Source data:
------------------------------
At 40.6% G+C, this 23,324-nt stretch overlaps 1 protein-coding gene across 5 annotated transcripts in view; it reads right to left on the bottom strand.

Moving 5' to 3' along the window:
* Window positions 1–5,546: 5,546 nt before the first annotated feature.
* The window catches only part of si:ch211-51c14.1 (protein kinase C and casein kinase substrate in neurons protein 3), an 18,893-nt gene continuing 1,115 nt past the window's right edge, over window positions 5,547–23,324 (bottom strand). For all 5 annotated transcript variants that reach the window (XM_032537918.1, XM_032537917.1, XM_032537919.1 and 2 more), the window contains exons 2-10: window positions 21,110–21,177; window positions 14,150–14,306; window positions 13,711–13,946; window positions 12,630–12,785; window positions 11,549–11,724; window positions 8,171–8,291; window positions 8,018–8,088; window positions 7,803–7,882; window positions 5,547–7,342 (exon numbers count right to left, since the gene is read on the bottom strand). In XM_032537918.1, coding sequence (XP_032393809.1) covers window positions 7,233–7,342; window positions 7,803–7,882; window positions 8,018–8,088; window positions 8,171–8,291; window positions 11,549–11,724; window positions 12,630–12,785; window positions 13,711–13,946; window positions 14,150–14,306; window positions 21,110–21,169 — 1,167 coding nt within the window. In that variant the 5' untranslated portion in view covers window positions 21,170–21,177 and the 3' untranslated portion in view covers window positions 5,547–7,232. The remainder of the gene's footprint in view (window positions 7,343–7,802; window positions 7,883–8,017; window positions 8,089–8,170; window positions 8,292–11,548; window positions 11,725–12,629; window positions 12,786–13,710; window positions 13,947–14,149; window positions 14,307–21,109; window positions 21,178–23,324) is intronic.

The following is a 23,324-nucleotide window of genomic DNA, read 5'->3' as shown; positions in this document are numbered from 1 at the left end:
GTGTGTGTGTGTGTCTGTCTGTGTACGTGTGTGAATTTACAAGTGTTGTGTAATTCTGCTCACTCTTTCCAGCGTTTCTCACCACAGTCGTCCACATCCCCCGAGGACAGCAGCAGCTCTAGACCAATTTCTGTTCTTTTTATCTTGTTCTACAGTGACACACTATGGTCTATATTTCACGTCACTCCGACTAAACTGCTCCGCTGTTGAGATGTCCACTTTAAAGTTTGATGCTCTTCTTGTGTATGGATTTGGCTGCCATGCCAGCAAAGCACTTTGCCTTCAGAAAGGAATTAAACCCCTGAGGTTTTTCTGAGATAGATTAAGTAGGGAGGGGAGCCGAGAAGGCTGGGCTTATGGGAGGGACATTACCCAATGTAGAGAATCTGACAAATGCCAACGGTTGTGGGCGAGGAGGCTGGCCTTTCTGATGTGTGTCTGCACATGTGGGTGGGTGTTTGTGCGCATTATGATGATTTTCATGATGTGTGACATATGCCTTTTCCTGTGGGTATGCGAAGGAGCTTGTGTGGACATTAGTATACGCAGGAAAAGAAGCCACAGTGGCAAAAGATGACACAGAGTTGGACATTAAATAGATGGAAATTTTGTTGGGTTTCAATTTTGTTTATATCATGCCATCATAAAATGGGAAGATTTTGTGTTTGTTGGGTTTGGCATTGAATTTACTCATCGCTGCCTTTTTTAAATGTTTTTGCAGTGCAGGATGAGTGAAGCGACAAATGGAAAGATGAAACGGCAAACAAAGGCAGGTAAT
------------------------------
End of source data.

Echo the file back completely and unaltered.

At 40.6% G+C, this 23,324-nt stretch overlaps 1 protein-coding gene across 5 annotated transcripts in view; it reads right to left on the bottom strand.

Moving 5' to 3' along the window:
* Window positions 1–5,546: 5,546 nt before the first annotated feature.
* The window catches only part of si:ch211-51c14.1 (protein kinase C and casein kinase substrate in neurons protein 3), an 18,893-nt gene continuing 1,115 nt past the window's right edge, over window positions 5,547–23,324 (bottom strand). For all 5 annotated transcript variants that reach the window (XM_032537918.1, XM_032537917.1, XM_032537919.1 and 2 more), the window contains exons 2-10: window positions 21,110–21,177; window positions 14,150–14,306; window positions 13,711–13,946; window positions 12,630–12,785; window positions 11,549–11,724; window positions 8,171–8,291; window positions 8,018–8,088; window positions 7,803–7,882; window positions 5,547–7,342 (exon numbers count right to left, since the gene is read on the bottom strand). In XM_032537918.1, coding sequence (XP_032393809.1) covers window positions 7,233–7,342; window positions 7,803–7,882; window positions 8,018–8,088; window positions 8,171–8,291; window positions 11,549–11,724; window positions 12,630–12,785; window positions 13,711–13,946; window positions 14,150–14,306; window positions 21,110–21,169 — 1,167 coding nt within the window. In that variant the 5' untranslated portion in view covers window positions 21,170–21,177 and the 3' untranslated portion in view covers window positions 5,547–7,232. The remainder of the gene's footprint in view (window positions 7,343–7,802; window positions 7,883–8,017; window positions 8,089–8,170; window positions 8,292–11,548; window positions 11,725–12,629; window positions 12,786–13,710; window positions 13,947–14,149; window positions 14,307–21,109; window positions 21,178–23,324) is intronic.

The following is a 23,324-nucleotide window of genomic DNA, read 5'->3' as shown; positions in this document are numbered from 1 at the left end:
GTGTGTGTGTGTGTCTGTCTGTGTACGTGTGTGAATTTACAAGTGTTGTGTAATTCTGCTCACTCTTTCCAGCGTTTCTCACCACAGTCGTCCACATCCCCCGAGGACAGCAGCAGCTCTAGACCAATTTCTGTTCTTTTTATCTTGTTCTACAGTGACACACTATGGTCTATATTTCACGTCACTCCGACTAAACTGCTCCGCTGTTGAGATGTCCACTTTAAAGTTTGATGCTCTTCTTGTGTATGGATTTGGCTGCCATGCCAGCAAAGCACTTTGCCTTCAGAAAGGAATTAAACCCCTGAGGTTTTTCTGAGATAGATTAAGTAGGGAGGGGAGCCGAGAAGGCTGGGCTTATGGGAGGGACATTACCCAATGTAGAGAATCTGACAAATGCCAACGGTTGTGGGCGAGGAGGCTGGCCTTTCTGATGTGTGTCTGCACATGTGGGTGGGTGTTTGTGCGCATTATGATGATTTTCATGATGTGTGACATATGCCTTTTCCTGTGGGTATGCGAAGGAGCTTGTGTGGACATTAGTATACGCAGGAAAAGAAGCCACAGTGGCAAAAGATGACACAGAGTTGGACATTAAATAGATGGAAATTTTGTTGGGTTTCAATTTTGTTTATATCATGCCATCATAAAATGGGAAGATTTTGTGTTTGTTGGGTTTGGCATTGAATTTACTCATCGCTGCCTTTTTTAAATGTTTTTGCAGTGCAGGATGAGTGAAGCGACAAATGGAAAGATGAAACGGCAAACAAAGGCAGGTAAT